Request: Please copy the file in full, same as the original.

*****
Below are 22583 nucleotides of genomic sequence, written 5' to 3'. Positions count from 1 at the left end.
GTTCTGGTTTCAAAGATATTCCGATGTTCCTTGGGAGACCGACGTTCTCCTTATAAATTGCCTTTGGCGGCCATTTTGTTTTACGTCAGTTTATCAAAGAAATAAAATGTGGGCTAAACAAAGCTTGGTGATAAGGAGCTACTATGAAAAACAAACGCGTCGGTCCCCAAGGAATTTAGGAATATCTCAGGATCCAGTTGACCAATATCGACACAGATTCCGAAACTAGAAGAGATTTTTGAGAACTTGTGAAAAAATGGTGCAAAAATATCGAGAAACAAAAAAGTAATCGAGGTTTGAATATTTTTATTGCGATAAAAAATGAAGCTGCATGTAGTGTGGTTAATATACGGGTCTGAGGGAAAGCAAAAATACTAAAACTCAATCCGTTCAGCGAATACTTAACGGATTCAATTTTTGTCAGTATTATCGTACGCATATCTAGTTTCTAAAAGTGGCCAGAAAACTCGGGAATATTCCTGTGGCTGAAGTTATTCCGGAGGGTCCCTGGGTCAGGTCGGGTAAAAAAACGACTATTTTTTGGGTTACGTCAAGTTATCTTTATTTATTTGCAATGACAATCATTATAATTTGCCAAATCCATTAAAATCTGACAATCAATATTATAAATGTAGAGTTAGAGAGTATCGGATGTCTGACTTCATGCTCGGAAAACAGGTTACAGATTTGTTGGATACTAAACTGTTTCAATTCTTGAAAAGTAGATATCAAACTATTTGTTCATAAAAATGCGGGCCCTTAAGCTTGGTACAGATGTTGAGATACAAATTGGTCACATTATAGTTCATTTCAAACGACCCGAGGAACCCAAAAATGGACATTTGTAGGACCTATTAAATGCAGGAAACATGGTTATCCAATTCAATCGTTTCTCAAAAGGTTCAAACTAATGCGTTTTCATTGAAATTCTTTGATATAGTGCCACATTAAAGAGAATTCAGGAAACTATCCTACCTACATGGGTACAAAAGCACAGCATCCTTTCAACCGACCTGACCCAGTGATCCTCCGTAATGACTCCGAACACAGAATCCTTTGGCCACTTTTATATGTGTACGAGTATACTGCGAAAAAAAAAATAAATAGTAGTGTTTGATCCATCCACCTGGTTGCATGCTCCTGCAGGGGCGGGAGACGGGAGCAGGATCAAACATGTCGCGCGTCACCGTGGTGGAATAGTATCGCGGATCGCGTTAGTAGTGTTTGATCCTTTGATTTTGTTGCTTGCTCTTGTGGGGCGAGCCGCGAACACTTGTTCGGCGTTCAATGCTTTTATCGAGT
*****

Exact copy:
Below are 22583 nucleotides of genomic sequence, written 5' to 3'. Positions count from 1 at the left end.
GTTCTGGTTTCAAAGATATTCCGATGTTCCTTGGGAGACCGACGTTCTCCTTATAAATTGCCTTTGGCGGCCATTTTGTTTTACGTCAGTTTATCAAAGAAATAAAATGTGGGCTAAACAAAGCTTGGTGATAAGGAGCTACTATGAAAAACAAACGCGTCGGTCCCCAAGGAATTTAGGAATATCTCAGGATCCAGTTGACCAATATCGACACAGATTCCGAAACTAGAAGAGATTTTTGAGAACTTGTGAAAAAATGGTGCAAAAATATCGAGAAACAAAAAAGTAATCGAGGTTTGAATATTTTTATTGCGATAAAAAATGAAGCTGCATGTAGTGTGGTTAATATACGGGTCTGAGGGAAAGCAAAAATACTAAAACTCAATCCGTTCAGCGAATACTTAACGGATTCAATTTTTGTCAGTATTATCGTACGCATATCTAGTTTCTAAAAGTGGCCAGAAAACTCGGGAATATTCCTGTGGCTGAAGTTATTCCGGAGGGTCCCTGGGTCAGGTCGGGTAAAAAAACGACTATTTTTTGGGTTACGTCAAGTTATCTTTATTTATTTGCAATGACAATCATTATAATTTGCCAAATCCATTAAAATCTGACAATCAATATTATAAATGTAGAGTTAGAGAGTATCGGATGTCTGACTTCATGCTCGGAAAACAGGTTACAGATTTGTTGGATACTAAACTGTTTCAATTCTTGAAAAGTAGATATCAAACTATTTGTTCATAAAAATGCGGGCCCTTAAGCTTGGTACAGATGTTGAGATACAAATTGGTCACATTATAGTTCATTTCAAACGACCCGAGGAACCCAAAAATGGACATTTGTAGGACCTATTAAATGCAGGAAACATGGTTATCCAATTCAATCGTTTCTCAAAAGGTTCAAACTAATGCGTTTTCATTGAAATTCTTTGATATAGTGCCACATTAAAGAGAATTCAGGAAACTATCCTACCTACATGGGTACAAAAGCACAGCATCCTTTCAACCGACCTGACCCAGTGATCCTCCGTAATGACTCCGAACACAGAATCCTTTGGCCACTTTTATATGTGTACGAGTATACTGCGAAAAAAAAAATAAATAGTAGTGTTTGATCCATCCACCTGGTTGCATGCTCCTGCAGGGGCGGGAGACGGGAGCAGGATCAAACATGTCGCGCGTCACCGTGGTGGAATAGTATCGCGGATCGCGTTAGTAGTGTTTGATCCTTTGATTTTGTTGCTTGCTCTTGTGGGGCGAGCCGCGAACACTTGTTCGGCGTTCAATGCTTTTATCGAGT